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The following code:

while (x == 1) { ... }

might be optimized to

while (true) { ... }

if x gets assigned in another thread only. See Illustrating usage of the volatile keyword in C# . The answer there solves this by setting x to be volatile.

However, it looks like that is not the correct way to go about it according to these three contributors (with a combined reputation of over 1 million :) )

Hans Passant A reproducable example of volatile usage : "never assume that it is useful in a multi-threading scenario."

Marc Gravell Value of volatile variable doesn't change in multi-thread : "volatile is not the semantic I usually use to guarantee the behavior"

Eric Lippert Atomicity, volatility and immutability are different, part three : "I discourage you from ever making a volatile field."

Assuming a Backgroundworker is treated like any other multithreading (as opposed to having some built-in mechanism to prevent optimization) - How can bad-optimization be prevented?

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Your question is unclear without context. Please show a specific example. –  Jim Mischel Aug 23 '13 at 13:37
    
@JimMischel See the first link in my question (starting with "Illustrating usage..."). –  ispiro Aug 23 '13 at 13:38
    
Not clear how use in a Backgroundworker is just like the link. Please post code. Do you have code that is not actually reading? –  Blam Aug 23 '13 at 14:05
    
@Blam If test.foo is changed in a Backgroudworker's DoWork method instead of by a new Thread. (This is actually a side point. The main point is - what should be used instead of volatile.) –  ispiro Aug 23 '13 at 14:09
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@Vlad Exactly why I am asking for code. What is the problem OP is trying to solve? Why would you use that design when Backgroundworker supports cancellation. –  Blam Aug 23 '13 at 14:14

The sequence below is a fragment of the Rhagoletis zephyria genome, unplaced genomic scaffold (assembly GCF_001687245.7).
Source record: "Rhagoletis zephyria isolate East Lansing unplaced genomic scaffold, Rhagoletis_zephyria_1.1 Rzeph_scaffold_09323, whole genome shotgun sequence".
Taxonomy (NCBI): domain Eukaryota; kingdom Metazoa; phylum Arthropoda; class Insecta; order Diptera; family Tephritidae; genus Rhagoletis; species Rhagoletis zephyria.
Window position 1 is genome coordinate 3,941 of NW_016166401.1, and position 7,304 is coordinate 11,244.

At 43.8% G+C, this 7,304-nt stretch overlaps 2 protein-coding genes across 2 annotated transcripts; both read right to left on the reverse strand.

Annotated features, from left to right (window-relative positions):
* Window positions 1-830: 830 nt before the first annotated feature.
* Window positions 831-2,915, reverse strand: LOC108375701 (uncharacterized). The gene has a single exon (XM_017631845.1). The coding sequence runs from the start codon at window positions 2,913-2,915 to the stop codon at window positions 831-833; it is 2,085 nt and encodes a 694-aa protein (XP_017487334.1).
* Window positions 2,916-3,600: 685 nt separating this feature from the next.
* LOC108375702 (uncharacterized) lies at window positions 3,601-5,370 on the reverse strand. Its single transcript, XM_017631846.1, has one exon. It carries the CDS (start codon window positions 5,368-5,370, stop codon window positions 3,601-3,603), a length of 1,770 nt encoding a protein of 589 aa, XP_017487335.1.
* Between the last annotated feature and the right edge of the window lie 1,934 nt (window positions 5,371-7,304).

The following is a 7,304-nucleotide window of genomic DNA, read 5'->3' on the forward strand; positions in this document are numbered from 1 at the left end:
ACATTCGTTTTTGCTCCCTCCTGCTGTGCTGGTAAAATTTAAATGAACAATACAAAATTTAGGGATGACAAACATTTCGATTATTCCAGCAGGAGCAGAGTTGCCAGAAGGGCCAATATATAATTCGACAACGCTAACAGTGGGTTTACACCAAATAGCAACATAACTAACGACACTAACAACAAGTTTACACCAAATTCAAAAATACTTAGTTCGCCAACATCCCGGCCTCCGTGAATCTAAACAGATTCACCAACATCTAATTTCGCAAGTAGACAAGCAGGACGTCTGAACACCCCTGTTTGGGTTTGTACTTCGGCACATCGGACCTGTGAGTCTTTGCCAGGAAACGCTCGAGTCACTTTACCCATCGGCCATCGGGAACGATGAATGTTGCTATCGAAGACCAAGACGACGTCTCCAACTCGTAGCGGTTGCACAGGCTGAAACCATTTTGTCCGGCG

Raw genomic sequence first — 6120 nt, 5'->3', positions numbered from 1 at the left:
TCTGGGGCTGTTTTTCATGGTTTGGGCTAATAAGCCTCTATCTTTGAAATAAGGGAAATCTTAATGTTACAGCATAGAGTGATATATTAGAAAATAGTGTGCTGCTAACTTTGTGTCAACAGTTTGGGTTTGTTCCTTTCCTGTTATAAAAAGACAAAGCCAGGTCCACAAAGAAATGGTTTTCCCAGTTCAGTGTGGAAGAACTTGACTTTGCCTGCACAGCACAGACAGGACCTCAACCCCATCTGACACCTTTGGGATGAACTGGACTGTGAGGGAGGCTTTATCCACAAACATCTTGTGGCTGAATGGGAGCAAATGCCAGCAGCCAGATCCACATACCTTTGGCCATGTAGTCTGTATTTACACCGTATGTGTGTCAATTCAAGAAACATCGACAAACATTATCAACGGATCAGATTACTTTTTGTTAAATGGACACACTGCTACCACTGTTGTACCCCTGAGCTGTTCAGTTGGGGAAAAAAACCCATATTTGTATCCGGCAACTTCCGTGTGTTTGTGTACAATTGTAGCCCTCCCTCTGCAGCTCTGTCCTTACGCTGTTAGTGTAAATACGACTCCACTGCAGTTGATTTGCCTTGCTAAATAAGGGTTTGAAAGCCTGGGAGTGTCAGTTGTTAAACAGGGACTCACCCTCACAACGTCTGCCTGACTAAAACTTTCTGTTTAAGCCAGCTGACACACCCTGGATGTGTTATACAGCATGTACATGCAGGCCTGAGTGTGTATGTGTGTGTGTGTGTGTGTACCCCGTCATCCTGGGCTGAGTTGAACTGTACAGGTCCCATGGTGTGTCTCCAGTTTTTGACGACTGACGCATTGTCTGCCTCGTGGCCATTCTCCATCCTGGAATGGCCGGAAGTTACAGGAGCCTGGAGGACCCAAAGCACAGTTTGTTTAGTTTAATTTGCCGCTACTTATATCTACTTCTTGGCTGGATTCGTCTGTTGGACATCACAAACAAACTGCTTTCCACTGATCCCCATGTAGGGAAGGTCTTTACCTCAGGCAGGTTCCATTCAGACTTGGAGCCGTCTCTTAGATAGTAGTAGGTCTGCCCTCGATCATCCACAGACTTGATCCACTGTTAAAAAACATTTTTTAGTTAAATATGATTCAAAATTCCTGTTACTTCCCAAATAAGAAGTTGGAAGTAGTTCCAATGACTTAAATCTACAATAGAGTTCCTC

1 Answer 1

up vote 13 down vote accepted

You're mischaracterizing my position slightly. Making the field volatile will prevent the optimization. Volatile is not broken in C#. (C++, that's another story.)

My point is not that volatile does not work as expected. My point is that reading and writing the same variable on two different threads is a bad idea in the first place. If you have to use volatile to make your program correct, consider redesigning your program so that it doesn't need volatile at all.

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Ok, same difference. Shared memory is a bad idea. If you can avoid it, do so. –  Eric Lippert Aug 23 '13 at 14:08
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Imagine the background worker was a process, not a thread. How would you pass information to it? –  Eric Lippert Aug 23 '13 at 14:16
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I'm not such an expert (to say the least). How should it be done? –  ispiro Aug 23 '13 at 14:23
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@ispiro: My point is that there are lots of ways to share data between what are logically two processes that do not involve one of them saying "here's an address; watch it until it changes". Draw your inspiration from one of them. Or, better, don't have a background worker that requires consuming new information all the time. If new information comes in, as Brian suggests, cancel the existing background worker and start a new one with the new information. There are many ways to solve this problem. –  Eric Lippert Aug 23 '13 at 14:52
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@ispiro: Basically the intuition I want to convey here is: if your worker is logically a server, akin to a web server, then make a client-server interface to it. Web servers do not share memory with their clients; they have a well-defined interface between the client and the server. If by contrast your worker is just a drone doing some task and signaling when it is done, then don't use a background worker directly. Make a Task and have the Task Parallel Library handle the progress, result reporting and cancellation. –  Eric Lippert Aug 23 '13 at 14:55

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